Soon after writing a travel piece on the wonders of Newfoundland, I stayed at a retreat centre in the Ontario woods. It reminded me that there are different ways to travel.
There are many retreat centres around the country, and new ones — like the off-grid, straw bale Wintergreen Studios
in Ontario — are being built. The United Church has four established retreat centres across Canada. I believe they are national treasures; sacred places where, as the Five Oaks website says, you can “listen to owls, commune with trees and foxes . . . and connect with the holy.” They offer a good variety of opportunities for the adventurous.
At the Tatamagouche Centre
in Nova Scotia, you might watch the tide, paddle upriver to see an eagle’s nest and then take a writing course. Tatamagouche offers spiritual retreats, workshops on social justice, faith, spirituality, leadership development, music and the arts. Last spring, leaders Saa Andrew Gbongbor, Shauntay Grant, Liliona Quarmyne and Tionda Cain offered “So You Think You can African Dance?” to black Maritime youth.Five Oaks
, near Brantford, Ont., is on the Grand River. There, you walk among oak, walnut and maple trees, sumach and wild grapes. When my husband and I were there last week, the voices of the summer campers were long gone; one solitary visitor was staying at the hermitage. We presented workshops on spiritual ecology and child honouring. The staff was busy preparing for a new workshop by Miriam Frey, called “Listening to the Holy through Dreams.”Calling Lakes Centre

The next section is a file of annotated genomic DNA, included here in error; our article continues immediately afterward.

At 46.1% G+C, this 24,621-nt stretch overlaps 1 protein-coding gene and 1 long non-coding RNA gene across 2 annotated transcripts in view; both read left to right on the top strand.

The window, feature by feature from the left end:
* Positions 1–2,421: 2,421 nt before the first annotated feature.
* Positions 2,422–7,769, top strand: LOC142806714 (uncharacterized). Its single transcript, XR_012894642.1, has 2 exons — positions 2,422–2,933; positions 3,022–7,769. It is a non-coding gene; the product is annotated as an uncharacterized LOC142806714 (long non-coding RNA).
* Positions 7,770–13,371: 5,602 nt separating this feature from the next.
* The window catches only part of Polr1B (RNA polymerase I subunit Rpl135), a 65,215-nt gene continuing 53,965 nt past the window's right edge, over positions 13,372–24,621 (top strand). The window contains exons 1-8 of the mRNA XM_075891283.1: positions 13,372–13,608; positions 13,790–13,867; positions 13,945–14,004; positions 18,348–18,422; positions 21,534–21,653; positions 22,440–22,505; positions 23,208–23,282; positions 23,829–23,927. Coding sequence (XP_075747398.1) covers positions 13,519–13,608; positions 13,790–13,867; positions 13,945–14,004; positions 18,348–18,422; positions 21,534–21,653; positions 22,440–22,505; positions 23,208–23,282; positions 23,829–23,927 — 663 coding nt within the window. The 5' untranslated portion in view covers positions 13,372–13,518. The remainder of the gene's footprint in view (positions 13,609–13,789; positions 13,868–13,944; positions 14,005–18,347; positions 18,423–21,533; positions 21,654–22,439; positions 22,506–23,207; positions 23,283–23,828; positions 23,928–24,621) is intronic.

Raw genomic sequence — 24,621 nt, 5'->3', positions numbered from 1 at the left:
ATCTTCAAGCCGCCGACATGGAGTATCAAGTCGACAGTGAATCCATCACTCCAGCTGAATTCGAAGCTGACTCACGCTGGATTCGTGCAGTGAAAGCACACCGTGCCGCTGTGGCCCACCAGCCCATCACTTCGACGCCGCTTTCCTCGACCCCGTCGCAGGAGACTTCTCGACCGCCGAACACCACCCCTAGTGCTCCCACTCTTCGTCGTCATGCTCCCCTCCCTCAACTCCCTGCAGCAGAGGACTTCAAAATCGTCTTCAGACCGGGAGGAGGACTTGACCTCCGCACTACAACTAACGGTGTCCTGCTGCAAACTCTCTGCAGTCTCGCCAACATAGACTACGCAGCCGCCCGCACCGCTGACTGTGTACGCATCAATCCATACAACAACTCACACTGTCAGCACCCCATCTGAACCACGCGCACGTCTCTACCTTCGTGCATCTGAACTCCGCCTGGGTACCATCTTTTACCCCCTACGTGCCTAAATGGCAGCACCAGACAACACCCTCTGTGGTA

is on Echo Lake in the Qu’appelle Valley, Sask. It is an accredited education and retreat centre mandated to “nurture growth in individuals, congregations and communities through programs, retreats and hospitality.” Not far from Regina, the Calling Lakes seems a world away on a starry night. In November, Moderator Mardi Tindal will lead a retreat entitled “Soul, Community and Creation” — exactly what’s needed before the busy-ness of Advent and Christmas. A walk in the hills here offers a chance for deep listening to God.
In British Columbia, the Naramata Centre
is on the shores of Lake Okanagan. Generations of families have participated in programs here, paddled the lake, gone swimming, strolled the apple orchards and enjoyed nearby wineries. Naramata is well known for Healing Touch programs as well as programs similar to the other centres: pottery, right relations with local First Nations, music, social justice and youth leadership. This fall Lois Huey Heck, co-author of The Spirituality of Art, will lead a course called “Soul Work: The Spiritual Journey.”
Each centre has great food, simple accommodation and a wonderful book and music store that will feed your soul long after you leave. Each is affiliated with Affirm United, a gender and sexual orientation justice group. The next time you want to travel, you might consider another kind of journey. No passport required.
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